In my own experiences with online learning it's been important to have the technology be as seamless as possible because having it be "in the way" is a sure participation depressant. But the perseverance factor is no doubt stronger here, given the topic.

And I'd love to see a bunch of buddy groups spring up! I need some buddies too! :-)

Joao Alves

"Community is not about technology, it's about people, and when the focus of the conversation is too centered on the technology it draws attention and energy away from the whole and our ability to create or facilitate community together."

I agree with this but I wouldn't take the more technological conversation of the first week so serious. As I said in the mailing list, the conversation about all those tools was part of the assignment of the first week and so it was normal to discuss about them. It was a bit difficult to cope with all the participants' blogs (this was part of the assignment) but once this issue was resolved, setting up an RSS Reader would not be a problem for all of us, especially after the idea of having buddies to help the newbies. I agree though that it could have been a bit more relaxing experience if things had been facilitated differently but I am far from daring to mention the word "chaos" in this matter.
From week two on it's very important that the conversations are not centered on technology but on the subject that really matters. I would worry, if this week the conversations were still about technology. As you said, "community is not about technology, it's about people," it's about sharing a common interest.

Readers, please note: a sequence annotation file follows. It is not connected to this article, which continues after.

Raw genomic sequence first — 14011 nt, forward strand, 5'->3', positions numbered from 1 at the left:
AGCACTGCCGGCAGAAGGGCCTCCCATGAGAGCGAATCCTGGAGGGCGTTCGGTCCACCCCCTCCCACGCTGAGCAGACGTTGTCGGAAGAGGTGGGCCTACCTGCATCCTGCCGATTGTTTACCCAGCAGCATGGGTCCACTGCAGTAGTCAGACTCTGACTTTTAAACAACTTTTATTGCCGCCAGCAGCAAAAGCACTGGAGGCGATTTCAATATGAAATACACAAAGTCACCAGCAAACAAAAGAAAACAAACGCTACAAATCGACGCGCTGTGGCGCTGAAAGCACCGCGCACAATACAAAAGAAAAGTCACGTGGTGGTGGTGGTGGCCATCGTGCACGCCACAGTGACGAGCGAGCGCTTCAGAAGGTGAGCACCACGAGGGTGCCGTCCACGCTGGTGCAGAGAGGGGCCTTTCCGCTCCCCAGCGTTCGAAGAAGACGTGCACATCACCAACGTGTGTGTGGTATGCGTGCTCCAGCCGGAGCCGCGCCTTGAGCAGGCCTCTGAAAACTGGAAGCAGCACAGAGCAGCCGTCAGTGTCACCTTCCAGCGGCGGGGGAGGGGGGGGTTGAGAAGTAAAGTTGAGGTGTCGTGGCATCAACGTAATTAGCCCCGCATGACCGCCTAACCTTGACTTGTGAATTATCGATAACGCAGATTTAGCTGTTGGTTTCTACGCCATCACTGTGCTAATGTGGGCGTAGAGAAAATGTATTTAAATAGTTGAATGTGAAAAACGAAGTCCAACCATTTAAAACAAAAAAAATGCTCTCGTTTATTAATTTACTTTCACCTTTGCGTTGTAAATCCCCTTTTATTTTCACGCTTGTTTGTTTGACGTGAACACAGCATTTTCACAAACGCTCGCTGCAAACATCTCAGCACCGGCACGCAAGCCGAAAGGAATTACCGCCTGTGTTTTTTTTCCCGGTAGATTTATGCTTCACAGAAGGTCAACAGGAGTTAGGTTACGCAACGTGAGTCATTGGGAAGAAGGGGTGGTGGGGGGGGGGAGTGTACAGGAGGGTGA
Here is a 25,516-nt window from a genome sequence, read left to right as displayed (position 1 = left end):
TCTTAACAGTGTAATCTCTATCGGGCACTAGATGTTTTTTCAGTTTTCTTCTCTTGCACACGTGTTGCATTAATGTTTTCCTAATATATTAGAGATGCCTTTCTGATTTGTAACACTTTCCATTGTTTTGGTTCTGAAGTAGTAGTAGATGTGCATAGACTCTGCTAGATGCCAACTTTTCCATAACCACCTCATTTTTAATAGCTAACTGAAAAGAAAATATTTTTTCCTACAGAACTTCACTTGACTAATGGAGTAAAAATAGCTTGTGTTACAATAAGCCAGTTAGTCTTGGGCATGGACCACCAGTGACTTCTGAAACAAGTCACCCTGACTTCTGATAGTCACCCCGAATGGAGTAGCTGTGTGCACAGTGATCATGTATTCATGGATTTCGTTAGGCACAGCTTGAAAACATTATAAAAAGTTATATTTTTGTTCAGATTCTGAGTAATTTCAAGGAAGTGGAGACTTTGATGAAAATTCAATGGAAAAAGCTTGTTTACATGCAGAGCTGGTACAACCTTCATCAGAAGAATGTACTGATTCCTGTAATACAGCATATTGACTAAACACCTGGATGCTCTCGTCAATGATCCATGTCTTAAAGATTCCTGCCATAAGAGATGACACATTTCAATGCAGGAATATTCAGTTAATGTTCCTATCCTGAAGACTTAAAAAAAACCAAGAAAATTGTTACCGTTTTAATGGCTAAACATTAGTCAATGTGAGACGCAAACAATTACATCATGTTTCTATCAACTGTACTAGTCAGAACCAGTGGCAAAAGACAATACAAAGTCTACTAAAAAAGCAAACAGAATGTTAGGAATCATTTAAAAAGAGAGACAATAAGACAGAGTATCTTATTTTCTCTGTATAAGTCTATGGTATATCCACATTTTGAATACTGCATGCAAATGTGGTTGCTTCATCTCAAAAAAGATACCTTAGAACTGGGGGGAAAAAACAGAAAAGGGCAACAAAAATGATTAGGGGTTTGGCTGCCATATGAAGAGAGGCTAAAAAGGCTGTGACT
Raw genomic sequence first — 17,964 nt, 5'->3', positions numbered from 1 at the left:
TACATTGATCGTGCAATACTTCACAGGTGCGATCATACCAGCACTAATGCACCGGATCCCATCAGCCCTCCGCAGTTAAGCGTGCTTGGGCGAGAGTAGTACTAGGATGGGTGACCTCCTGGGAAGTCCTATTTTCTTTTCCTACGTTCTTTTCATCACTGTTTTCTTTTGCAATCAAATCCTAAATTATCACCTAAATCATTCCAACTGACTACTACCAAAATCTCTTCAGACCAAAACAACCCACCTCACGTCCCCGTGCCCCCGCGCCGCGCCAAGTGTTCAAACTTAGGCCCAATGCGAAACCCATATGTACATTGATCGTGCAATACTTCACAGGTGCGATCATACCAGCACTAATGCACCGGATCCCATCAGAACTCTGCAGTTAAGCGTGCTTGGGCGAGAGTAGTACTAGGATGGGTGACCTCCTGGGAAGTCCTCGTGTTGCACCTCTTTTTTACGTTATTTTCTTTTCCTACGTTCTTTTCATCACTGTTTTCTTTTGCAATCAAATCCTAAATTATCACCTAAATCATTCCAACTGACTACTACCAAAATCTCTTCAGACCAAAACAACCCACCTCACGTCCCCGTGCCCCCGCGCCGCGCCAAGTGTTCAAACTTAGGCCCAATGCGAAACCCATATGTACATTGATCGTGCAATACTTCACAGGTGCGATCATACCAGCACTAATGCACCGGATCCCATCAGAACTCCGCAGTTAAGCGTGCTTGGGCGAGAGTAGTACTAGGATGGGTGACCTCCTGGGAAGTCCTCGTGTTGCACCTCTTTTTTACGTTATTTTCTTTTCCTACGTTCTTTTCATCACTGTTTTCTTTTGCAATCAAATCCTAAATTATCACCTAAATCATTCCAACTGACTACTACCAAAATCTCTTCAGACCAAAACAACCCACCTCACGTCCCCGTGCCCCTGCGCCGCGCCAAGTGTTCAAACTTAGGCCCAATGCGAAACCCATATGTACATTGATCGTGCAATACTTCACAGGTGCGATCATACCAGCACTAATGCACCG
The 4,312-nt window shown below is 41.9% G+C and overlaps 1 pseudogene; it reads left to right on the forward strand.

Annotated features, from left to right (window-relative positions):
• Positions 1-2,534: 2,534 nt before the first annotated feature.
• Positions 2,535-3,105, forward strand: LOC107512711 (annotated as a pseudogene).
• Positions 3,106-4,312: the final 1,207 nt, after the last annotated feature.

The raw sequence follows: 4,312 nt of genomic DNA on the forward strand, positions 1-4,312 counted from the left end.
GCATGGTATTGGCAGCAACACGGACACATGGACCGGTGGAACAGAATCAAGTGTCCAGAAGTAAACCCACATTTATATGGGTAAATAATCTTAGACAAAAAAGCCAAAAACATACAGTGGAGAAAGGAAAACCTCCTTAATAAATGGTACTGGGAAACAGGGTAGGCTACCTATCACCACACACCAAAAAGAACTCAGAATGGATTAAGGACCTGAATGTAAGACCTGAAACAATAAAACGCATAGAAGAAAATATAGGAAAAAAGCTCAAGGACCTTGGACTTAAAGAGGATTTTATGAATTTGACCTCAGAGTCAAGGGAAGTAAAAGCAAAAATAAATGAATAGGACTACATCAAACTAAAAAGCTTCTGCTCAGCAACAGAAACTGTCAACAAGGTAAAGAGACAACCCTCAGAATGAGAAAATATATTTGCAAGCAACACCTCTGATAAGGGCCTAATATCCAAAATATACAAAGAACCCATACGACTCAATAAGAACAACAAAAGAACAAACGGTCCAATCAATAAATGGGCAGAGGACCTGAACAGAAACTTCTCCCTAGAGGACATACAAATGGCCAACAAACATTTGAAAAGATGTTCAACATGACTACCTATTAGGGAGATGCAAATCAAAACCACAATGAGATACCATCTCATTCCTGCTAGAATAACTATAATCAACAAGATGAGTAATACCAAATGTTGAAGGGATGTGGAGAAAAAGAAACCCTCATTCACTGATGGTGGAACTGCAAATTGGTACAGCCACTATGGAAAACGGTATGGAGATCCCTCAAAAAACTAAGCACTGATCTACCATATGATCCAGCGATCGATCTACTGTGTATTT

Like Derek said, I don't think there will be a community coming out of this group but, like you, I do hope that there will be a bunch of buddy groups emerging, too.

Amy Lenzo

Thanks Joao! The reason I placed so much importance on those initial conversations was exactly because they were the first interactions in this group.

First communications are, in my view, very important. Just like "first impressions" in "real life" they set the tone for the conversation or interaction that ensues. I'm very interested in how one creates a sense of "welcome" online, a safe space for people to be together.

After my initial disorientation, I found I was personally quite stimulated by the somewhat chaotic experience (I'm not afraid of the word :-), so I'm not saying it was "wrong" in any way. I was wondering what the effect would be on people who are newer to the technology, and I 'm curious to see what the "big-picture" result will be.

But I don't think we can know that yet - it's something we may look back on when this course is over and hopefully learn from together.


Hello Peoples,

I like the idea of having a buddy. Am I supposed to have a buddy? Because I don't have one! I would like a buddy who is in my time zone neighborhood of Central Standard Time. It would open a larger window for scheduling meetings. I'd also like to experiment with bringing several buddies together in a gmail groupchat.

So what are we waiting for? Pass the word around.

PS - I think there is plenty of technology and that it is more important now to be creative with it and try pushing it to the limits as a community. This blogging is great. It's a lot of extra work to do all this cross posting but I love the freedom and control it allows me.